A European innovation, castles originated in the 9th and 10th centuries, after the fall of the Carolingian Empire resulted in its territory being divided among individual lords and princes. These nobles built castles to control the area immediately surrounding them and the castles were both offensive and defensive structures; they provided a base from which raids could be launched as well as protection from enemies. Although their military origins are often emphasised in castle studies, the structures also served as centres of administration and symbols of power. Urban castles were used to control the local populace and important travel routes, and rural castles were often situated near features that were integral to life in the community, such as mills, fertile land, or a water source.
Many castles were originally built from earth and timber, but had their defences replaced later by stone. Early castles often exploited natural defences, lacking features such as towers and arrowslits and relying on a central keep. In the late 12th and early 13th centuries, a scientific approach to castle defence emerged. This led to the proliferation of towers, with an emphasis on flanking fire. Many new castles were polygonal or relied on concentric defence – several stages of defence within each other that could all function at the same time to maximise the castle's firepower. These changes in defence have been attributed to a mixture of castle technology from the Crusades, such as concentric fortification, and inspiration from earlier defences, such as Roman forts. Not all the elements of castle architecture were military in nature, so that devices such as moats evolved from their original purpose of defence into symbols of power. Some grand castles had long winding approaches intended to impress and dominate their landscape.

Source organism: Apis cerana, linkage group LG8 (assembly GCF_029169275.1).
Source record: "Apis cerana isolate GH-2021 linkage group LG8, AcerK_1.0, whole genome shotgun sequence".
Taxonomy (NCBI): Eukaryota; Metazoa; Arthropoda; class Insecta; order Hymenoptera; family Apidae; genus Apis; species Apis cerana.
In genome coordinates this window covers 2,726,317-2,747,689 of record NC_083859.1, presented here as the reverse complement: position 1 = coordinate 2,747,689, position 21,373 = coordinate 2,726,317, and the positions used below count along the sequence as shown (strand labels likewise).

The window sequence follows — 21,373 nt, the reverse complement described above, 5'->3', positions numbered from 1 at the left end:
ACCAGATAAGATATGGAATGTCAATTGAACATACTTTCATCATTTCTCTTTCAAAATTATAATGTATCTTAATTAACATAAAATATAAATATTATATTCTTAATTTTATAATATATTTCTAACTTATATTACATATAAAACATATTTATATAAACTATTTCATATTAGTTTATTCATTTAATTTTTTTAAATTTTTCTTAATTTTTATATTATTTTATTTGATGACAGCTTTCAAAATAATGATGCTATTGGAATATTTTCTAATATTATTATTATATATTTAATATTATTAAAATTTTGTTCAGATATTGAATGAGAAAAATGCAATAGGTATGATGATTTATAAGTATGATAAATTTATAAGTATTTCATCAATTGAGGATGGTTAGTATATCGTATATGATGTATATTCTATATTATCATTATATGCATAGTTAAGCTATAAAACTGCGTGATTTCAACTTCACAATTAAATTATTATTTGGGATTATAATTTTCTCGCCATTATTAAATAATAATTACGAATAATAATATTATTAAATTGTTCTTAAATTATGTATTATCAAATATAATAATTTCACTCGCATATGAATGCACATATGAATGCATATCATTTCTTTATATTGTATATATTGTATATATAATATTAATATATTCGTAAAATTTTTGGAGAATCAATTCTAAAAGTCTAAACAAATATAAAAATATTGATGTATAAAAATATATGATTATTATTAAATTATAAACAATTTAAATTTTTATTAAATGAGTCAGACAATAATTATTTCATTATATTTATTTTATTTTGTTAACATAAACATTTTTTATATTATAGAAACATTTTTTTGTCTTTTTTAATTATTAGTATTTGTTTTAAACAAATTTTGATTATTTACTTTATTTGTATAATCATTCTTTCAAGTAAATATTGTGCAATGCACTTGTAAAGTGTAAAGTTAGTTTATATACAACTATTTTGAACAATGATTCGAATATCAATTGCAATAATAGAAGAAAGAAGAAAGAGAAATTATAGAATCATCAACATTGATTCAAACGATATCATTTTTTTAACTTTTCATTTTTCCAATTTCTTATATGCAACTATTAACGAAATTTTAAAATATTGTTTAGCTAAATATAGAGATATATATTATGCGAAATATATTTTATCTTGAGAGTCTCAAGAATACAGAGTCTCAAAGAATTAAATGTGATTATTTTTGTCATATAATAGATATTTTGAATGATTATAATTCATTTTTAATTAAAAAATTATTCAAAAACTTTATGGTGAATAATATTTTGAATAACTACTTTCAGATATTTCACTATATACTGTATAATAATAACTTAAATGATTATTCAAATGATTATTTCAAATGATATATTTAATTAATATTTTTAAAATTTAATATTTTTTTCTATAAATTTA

Although gunpowder was introduced to Europe in the 14th century, it did not significantly affect castle building until the 15th century, when artillery became powerful enough to break through stone walls. While castles continued to be built well into the 16th century, new techniques to deal with improved cannon fire made them uncomfortable and undesirable places to live. As a result, true castles went into decline and were replaced by artillery forts with no role in civil administration, and country houses that were indefensible. From the 18th century onwards, there was a renewed interest in castles with the construction of mock castles, part of a romantic revival of Gothic architecture, but they had no military purpose.
The word castle is derived from the Latin word castellum, which is a diminutive of the word castrum, meaning "fortified place". The Old English castel, Old French castel or chastel, French château, Spanish castillo, Italian castello, and a number of words in other languages also derive from castellum. The word castle was introduced into English shortly before the Norman Conquest to denote this type of building, which was then new to England.
In its simplest terms, the definition of a castle accepted amongst academics is "a private fortified residence". This contrasts with earlier fortifications, such as Anglo-Saxon burhs and walled cities such as Constantinople and Antioch in the Middle East; castles were not communal defences but were built and owned by the local feudal lords, either for themselves or for their monarch. Feudalism was the link between a lord and his vassal where, in return for military service and the expectation of loyalty, the lord would grant the vassal land. In the late 20th century, there was a trend to refine the definition of a castle by including the criterion of feudal ownership, thus tying castles to the medieval period; however, this does not necessarily reflect the terminology used in the medieval period. During the First Crusade (1096–1099), the Frankish armies encountered walled settlements and forts that they indiscriminately referred to as castles, but which would not be considered as such under the modern definition.